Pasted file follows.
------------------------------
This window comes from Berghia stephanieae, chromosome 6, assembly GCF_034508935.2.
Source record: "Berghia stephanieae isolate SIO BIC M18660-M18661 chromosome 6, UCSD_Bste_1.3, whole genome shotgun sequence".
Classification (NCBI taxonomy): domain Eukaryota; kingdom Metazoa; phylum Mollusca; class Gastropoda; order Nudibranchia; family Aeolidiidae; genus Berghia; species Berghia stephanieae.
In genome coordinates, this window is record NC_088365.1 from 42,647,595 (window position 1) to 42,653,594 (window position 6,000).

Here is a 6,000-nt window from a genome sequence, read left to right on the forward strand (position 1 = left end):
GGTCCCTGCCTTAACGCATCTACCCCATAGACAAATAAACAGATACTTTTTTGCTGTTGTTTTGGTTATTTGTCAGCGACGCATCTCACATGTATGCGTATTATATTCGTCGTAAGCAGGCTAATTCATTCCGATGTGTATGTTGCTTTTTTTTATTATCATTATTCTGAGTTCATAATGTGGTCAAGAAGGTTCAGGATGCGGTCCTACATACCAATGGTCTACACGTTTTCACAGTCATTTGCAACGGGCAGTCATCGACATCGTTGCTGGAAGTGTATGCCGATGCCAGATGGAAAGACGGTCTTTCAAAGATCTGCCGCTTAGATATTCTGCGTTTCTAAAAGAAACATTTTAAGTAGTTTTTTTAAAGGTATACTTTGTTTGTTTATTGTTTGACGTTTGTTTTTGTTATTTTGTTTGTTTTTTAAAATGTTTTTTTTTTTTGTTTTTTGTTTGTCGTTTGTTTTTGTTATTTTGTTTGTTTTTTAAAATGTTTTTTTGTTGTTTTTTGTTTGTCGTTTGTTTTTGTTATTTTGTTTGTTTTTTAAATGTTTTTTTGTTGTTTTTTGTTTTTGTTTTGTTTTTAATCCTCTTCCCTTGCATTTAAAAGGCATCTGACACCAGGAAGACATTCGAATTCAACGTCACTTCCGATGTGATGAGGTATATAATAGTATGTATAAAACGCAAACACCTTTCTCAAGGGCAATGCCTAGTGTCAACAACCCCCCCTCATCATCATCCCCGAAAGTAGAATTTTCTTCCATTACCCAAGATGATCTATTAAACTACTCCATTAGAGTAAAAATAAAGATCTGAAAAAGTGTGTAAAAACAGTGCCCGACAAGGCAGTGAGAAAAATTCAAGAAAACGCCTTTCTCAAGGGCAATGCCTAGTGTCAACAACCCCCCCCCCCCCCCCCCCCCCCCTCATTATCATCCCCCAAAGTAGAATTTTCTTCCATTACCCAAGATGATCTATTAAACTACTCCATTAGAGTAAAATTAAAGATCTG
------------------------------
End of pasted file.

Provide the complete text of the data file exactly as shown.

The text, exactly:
This window comes from Berghia stephanieae, chromosome 6, assembly GCF_034508935.2.
Source record: "Berghia stephanieae isolate SIO BIC M18660-M18661 chromosome 6, UCSD_Bste_1.3, whole genome shotgun sequence".
Classification (NCBI taxonomy): domain Eukaryota; kingdom Metazoa; phylum Mollusca; class Gastropoda; order Nudibranchia; family Aeolidiidae; genus Berghia; species Berghia stephanieae.
In genome coordinates, this window is record NC_088365.1 from 42,647,595 (window position 1) to 42,653,594 (window position 6,000).

Here is a 6,000-nt window from a genome sequence, read left to right on the forward strand (position 1 = left end):
GGTCCCTGCCTTAACGCATCTACCCCATAGACAAATAAACAGATACTTTTTTGCTGTTGTTTTGGTTATTTGTCAGCGACGCATCTCACATGTATGCGTATTATATTCGTCGTAAGCAGGCTAATTCATTCCGATGTGTATGTTGCTTTTTTTTATTATCATTATTCTGAGTTCATAATGTGGTCAAGAAGGTTCAGGATGCGGTCCTACATACCAATGGTCTACACGTTTTCACAGTCATTTGCAACGGGCAGTCATCGACATCGTTGCTGGAAGTGTATGCCGATGCCAGATGGAAAGACGGTCTTTCAAAGATCTGCCGCTTAGATATTCTGCGTTTCTAAAAGAAACATTTTAAGTAGTTTTTTTAAAGGTATACTTTGTTTGTTTATTGTTTGACGTTTGTTTTTGTTATTTTGTTTGTTTTTTAAAATGTTTTTTTTTTTTGTTTTTTGTTTGTCGTTTGTTTTTGTTATTTTGTTTGTTTTTTAAAATGTTTTTTTGTTGTTTTTTGTTTGTCGTTTGTTTTTGTTATTTTGTTTGTTTTTTAAATGTTTTTTTGTTGTTTTTTGTTTTTGTTTTGTTTTTAATCCTCTTCCCTTGCATTTAAAAGGCATCTGACACCAGGAAGACATTCGAATTCAACGTCACTTCCGATGTGATGAGGTATATAATAGTATGTATAAAACGCAAACACCTTTCTCAAGGGCAATGCCTAGTGTCAACAACCCCCCCTCATCATCATCCCCGAAAGTAGAATTTTCTTCCATTACCCAAGATGATCTATTAAACTACTCCATTAGAGTAAAAATAAAGATCTGAAAAAGTGTGTAAAAACAGTGCCCGACAAGGCAGTGAGAAAAATTCAAGAAAACGCCTTTCTCAAGGGCAATGCCTAGTGTCAACAACCCCCCCCCCCCCCCCCCCCCCCCTCATTATCATCCCCCAAAGTAGAATTTTCTTCCATTACCCAAGATGATCTATTAAACTACTCCATTAGAGTAAAATTAAAGATCTG